Call it lying. Call it role-playing. Call it what you will. I call it fun — with a capital “F”! I absolutely love pretending to be someone I’m not — and it’s a whole lot easier over the telephone than it ever was on the bus. In person you are limited by how you look — no one would ever believe me to be Pakistani — that’s why my sister and I had to stick to the British Isles — we were handcuffed by our appearance — well, that and the fact that we just couldn’t pull off Dutch or German with anything nearing the confidence we felt using the brogue or the burr.

Given the circumstances and the nature of these phone calls, I have discovered that not only can I use whichever accent I am in the mood for, but that I can also lie at will. I can say anything that I want to say — and no one can do anything about it. I have, in fact, told any number of these collection agents that the person they are looking for has been deported, is missing, is currently incarcerated for reasons I am not at liberty to disclose (this requires me to speak in a VERY hushed tone — like it’s our little secret), and, finally, that they are dead (again, tone matters here).

The other day, after spinning one of my more creative tales, the guy on the other end of the phone told me that it was a felony for me to lie to him about the whereabouts of whichever miscreant he was in search of — at which point I damn near reverted to my “Jersey girl” accent and demeanor, which, as everyone knows, is peppered with expressions like, “Go f*@k yourself!” Instead, I maintained the brogue and expressed to him, as any nice Irish woman would, that he could just go ahead and grab his cuffs — that I would be outside awaiting his arrival. I told him that I could really use a rest. I explained that “three hots and a cot” sounded like a splendid idea. Splendid, indeed.

What can I say? Sometimes I like to get up to a little no good. It’s good for the soul.

photo credit: spiderweb (

Things that are worth holding on to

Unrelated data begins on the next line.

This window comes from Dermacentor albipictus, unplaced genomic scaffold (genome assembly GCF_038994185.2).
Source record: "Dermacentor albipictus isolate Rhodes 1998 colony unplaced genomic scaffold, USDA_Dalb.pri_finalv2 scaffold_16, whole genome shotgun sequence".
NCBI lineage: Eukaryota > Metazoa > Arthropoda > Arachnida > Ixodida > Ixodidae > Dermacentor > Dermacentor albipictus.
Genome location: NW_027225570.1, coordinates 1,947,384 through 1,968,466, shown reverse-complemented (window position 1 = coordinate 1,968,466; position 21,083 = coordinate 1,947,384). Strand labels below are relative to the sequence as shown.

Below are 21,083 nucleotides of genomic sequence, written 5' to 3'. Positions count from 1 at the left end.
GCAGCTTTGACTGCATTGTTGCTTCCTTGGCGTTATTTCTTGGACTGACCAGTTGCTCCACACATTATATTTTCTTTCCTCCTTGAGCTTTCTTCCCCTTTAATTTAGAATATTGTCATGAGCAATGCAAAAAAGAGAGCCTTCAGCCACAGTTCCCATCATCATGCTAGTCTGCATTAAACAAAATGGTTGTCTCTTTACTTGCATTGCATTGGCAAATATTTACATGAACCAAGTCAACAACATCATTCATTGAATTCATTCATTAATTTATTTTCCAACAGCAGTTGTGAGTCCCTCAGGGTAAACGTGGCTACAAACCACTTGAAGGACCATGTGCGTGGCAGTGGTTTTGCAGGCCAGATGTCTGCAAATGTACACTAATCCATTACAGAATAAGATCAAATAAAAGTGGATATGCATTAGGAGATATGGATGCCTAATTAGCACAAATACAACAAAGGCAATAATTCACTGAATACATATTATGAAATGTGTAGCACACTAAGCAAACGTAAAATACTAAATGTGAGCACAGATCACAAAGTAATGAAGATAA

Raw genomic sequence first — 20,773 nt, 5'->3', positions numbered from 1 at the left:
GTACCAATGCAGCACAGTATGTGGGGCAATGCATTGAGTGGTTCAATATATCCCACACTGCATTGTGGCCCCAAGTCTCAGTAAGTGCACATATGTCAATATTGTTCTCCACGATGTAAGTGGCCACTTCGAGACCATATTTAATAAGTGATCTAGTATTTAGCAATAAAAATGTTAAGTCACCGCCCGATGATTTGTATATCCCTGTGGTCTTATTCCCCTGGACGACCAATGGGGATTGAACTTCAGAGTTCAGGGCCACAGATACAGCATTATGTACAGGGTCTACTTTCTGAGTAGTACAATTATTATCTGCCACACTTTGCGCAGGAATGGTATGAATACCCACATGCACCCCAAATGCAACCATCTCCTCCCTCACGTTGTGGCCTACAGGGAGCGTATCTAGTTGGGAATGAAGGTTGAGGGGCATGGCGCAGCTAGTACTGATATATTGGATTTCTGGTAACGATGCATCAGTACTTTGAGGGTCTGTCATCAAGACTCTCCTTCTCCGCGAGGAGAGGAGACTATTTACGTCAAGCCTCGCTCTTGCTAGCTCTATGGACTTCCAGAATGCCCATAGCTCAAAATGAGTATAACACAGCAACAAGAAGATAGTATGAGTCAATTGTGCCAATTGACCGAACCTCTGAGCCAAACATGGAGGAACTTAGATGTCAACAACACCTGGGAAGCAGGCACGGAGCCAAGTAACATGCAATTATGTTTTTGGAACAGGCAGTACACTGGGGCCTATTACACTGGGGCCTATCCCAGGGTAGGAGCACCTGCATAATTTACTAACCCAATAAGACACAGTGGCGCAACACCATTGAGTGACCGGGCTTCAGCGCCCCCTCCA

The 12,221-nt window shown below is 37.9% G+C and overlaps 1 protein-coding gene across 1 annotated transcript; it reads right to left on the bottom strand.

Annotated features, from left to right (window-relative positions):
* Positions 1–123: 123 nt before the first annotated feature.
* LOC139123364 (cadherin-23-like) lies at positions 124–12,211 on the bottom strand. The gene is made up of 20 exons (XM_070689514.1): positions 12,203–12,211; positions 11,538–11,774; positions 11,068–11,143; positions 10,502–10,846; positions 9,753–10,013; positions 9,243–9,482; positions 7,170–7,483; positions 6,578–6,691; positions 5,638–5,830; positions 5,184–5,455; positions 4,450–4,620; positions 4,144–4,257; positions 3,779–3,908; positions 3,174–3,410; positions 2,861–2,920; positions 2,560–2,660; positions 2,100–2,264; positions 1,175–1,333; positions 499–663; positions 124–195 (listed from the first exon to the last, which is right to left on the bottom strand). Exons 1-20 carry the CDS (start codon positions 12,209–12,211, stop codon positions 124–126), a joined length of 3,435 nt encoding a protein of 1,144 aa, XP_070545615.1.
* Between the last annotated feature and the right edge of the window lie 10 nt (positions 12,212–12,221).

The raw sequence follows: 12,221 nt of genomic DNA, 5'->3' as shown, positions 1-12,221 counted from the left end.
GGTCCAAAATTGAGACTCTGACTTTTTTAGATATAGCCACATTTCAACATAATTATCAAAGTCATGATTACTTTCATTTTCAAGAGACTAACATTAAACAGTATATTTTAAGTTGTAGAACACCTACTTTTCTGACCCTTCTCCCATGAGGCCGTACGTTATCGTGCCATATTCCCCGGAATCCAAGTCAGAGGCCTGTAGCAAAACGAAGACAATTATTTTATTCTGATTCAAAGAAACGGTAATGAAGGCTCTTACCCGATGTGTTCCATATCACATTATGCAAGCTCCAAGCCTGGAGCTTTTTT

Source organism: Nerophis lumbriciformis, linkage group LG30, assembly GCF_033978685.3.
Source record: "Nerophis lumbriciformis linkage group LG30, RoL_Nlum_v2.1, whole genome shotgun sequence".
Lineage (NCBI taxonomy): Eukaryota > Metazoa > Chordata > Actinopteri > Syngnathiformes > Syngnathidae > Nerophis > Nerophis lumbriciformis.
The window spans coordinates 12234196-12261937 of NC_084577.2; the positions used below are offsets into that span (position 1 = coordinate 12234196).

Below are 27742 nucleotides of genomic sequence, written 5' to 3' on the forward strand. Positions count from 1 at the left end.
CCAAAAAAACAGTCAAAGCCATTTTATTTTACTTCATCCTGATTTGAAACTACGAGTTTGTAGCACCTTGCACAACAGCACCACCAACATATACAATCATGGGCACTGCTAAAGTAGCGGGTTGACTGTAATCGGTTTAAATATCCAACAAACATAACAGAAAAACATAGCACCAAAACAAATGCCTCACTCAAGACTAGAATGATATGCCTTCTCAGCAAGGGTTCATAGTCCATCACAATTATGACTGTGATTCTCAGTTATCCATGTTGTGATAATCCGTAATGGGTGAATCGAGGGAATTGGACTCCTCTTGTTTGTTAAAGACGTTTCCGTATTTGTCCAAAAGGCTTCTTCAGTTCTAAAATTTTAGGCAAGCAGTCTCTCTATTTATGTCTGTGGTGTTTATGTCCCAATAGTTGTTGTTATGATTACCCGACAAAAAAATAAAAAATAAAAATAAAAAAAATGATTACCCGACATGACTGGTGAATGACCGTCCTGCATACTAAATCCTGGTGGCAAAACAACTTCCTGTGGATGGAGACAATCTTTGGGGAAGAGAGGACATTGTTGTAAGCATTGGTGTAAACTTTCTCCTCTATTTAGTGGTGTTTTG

86 mets photI could fill a very large file cabinet with things that would fall into the category of “seemed like a good idea at the time”. Let’s make that a virtual file cabinet, though, shall we? I’ve spent the last month hauling garbage bags and ugly furniture down the stairs. The last thing I need to be tripping over is a file cabinet filled with bad decisions. Decisions that, by the way, span years and run the gamut from cutting my own hair to driving drunk, from piercing my own ears to buying a white couch, from being unkind to running with the wrong crowd.

For the most part I’m happy with the decisions I’ve made regarding the more important things in my life like, for example, who I married. And that’s a big one. Don’t overestimate the importance of that one, folks. Sure, he gets on my last nerve sometimes, but he comes in handy for things like hooking up HDTV’s. Also, he’s game for tearing up outdated pleather couches armed only with a hammer and a steak knife. He doesn’t bang on about fancy meals, either. That’s a plus. As long as I keep coffee and peanut butter in the house he’s a relatively happy camper.

Insofar as we choose our mates based on qualities that we deemed were important at, in my case, 19 years old (HA!), it’s no wonder the divorce rate is so high. Either I was very smart at 19 (again, HA!) or, more likely, very lucky indeed. What first drew me to him was that he had a car and a job, which, in hindsight, seem like relatively frivolous things. What I came to realize, mostly while riding in that car, was that he laughed a lot and he did so easily, which made being around him enjoyable. He still does, it still is.